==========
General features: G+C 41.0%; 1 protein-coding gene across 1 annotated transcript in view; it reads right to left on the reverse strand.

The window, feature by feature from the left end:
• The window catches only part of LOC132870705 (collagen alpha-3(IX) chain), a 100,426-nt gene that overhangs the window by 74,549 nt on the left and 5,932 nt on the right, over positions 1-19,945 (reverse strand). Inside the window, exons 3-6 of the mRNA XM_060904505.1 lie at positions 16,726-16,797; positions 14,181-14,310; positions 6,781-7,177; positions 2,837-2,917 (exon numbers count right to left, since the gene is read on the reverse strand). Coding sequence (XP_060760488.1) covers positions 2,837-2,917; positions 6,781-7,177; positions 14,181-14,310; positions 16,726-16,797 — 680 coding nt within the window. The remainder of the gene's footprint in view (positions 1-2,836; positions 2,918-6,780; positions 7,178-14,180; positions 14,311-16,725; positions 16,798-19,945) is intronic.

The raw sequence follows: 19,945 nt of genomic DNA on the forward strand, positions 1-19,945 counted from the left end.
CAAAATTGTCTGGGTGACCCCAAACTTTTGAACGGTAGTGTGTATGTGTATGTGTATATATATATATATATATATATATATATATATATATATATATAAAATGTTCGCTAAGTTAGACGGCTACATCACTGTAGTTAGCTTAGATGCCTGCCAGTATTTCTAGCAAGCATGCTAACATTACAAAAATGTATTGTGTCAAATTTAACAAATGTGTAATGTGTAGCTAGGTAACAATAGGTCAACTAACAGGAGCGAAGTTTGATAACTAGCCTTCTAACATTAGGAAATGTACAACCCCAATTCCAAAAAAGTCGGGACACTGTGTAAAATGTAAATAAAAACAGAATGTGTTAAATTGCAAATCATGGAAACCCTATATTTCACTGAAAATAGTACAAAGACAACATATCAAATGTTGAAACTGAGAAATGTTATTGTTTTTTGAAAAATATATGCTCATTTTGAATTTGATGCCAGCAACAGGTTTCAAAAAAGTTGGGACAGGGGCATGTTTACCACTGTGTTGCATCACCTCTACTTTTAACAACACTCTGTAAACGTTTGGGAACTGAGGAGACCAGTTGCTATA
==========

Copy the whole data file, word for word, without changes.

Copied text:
General features: G+C 41.0%; 1 protein-coding gene across 1 annotated transcript in view; it reads right to left on the reverse strand.

The window, feature by feature from the left end:
• The window catches only part of LOC132870705 (collagen alpha-3(IX) chain), a 100,426-nt gene that overhangs the window by 74,549 nt on the left and 5,932 nt on the right, over positions 1-19,945 (reverse strand). Inside the window, exons 3-6 of the mRNA XM_060904505.1 lie at positions 16,726-16,797; positions 14,181-14,310; positions 6,781-7,177; positions 2,837-2,917 (exon numbers count right to left, since the gene is read on the reverse strand). Coding sequence (XP_060760488.1) covers positions 2,837-2,917; positions 6,781-7,177; positions 14,181-14,310; positions 16,726-16,797 — 680 coding nt within the window. The remainder of the gene's footprint in view (positions 1-2,836; positions 2,918-6,780; positions 7,178-14,180; positions 14,311-16,725; positions 16,798-19,945) is intronic.

The raw sequence follows: 19,945 nt of genomic DNA on the forward strand, positions 1-19,945 counted from the left end.
CAAAATTGTCTGGGTGACCCCAAACTTTTGAACGGTAGTGTGTATGTGTATGTGTATATATATATATATATATATATATATATATATATATATATATAAAATGTTCGCTAAGTTAGACGGCTACATCACTGTAGTTAGCTTAGATGCCTGCCAGTATTTCTAGCAAGCATGCTAACATTACAAAAATGTATTGTGTCAAATTTAACAAATGTGTAATGTGTAGCTAGGTAACAATAGGTCAACTAACAGGAGCGAAGTTTGATAACTAGCCTTCTAACATTAGGAAATGTACAACCCCAATTCCAAAAAAGTCGGGACACTGTGTAAAATGTAAATAAAAACAGAATGTGTTAAATTGCAAATCATGGAAACCCTATATTTCACTGAAAATAGTACAAAGACAACATATCAAATGTTGAAACTGAGAAATGTTATTGTTTTTTGAAAAATATATGCTCATTTTGAATTTGATGCCAGCAACAGGTTTCAAAAAAGTTGGGACAGGGGCATGTTTACCACTGTGTTGCATCACCTCTACTTTTAACAACACTCTGTAAACGTTTGGGAACTGAGGAGACCAGTTGCTATA